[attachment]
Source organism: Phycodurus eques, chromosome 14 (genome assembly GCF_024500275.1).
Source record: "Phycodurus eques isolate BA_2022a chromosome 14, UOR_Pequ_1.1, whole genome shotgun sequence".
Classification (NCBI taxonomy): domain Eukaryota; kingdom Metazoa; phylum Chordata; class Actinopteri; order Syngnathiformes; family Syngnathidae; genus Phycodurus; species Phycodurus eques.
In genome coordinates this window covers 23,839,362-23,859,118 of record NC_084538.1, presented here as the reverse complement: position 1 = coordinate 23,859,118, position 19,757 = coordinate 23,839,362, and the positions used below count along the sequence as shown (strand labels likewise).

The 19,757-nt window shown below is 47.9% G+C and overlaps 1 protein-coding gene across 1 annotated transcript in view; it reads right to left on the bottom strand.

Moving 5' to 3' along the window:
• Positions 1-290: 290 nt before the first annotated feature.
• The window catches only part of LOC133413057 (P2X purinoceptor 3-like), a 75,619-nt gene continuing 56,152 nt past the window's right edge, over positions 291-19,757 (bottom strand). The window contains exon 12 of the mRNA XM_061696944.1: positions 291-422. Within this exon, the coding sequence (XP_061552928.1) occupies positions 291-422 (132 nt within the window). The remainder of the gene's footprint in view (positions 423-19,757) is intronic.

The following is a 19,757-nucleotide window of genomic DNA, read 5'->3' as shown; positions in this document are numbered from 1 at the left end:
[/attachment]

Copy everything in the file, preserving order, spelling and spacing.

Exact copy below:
Source organism: Phycodurus eques, chromosome 14 (genome assembly GCF_024500275.1).
Source record: "Phycodurus eques isolate BA_2022a chromosome 14, UOR_Pequ_1.1, whole genome shotgun sequence".
Classification (NCBI taxonomy): domain Eukaryota; kingdom Metazoa; phylum Chordata; class Actinopteri; order Syngnathiformes; family Syngnathidae; genus Phycodurus; species Phycodurus eques.
In genome coordinates this window covers 23,839,362-23,859,118 of record NC_084538.1, presented here as the reverse complement: position 1 = coordinate 23,859,118, position 19,757 = coordinate 23,839,362, and the positions used below count along the sequence as shown (strand labels likewise).

The 19,757-nt window shown below is 47.9% G+C and overlaps 1 protein-coding gene across 1 annotated transcript in view; it reads right to left on the bottom strand.

Moving 5' to 3' along the window:
• Positions 1-290: 290 nt before the first annotated feature.
• The window catches only part of LOC133413057 (P2X purinoceptor 3-like), a 75,619-nt gene continuing 56,152 nt past the window's right edge, over positions 291-19,757 (bottom strand). The window contains exon 12 of the mRNA XM_061696944.1: positions 291-422. Within this exon, the coding sequence (XP_061552928.1) occupies positions 291-422 (132 nt within the window). The remainder of the gene's footprint in view (positions 423-19,757) is intronic.

The following is a 19,757-nucleotide window of genomic DNA, read 5'->3' as shown; positions in this document are numbered from 1 at the left end: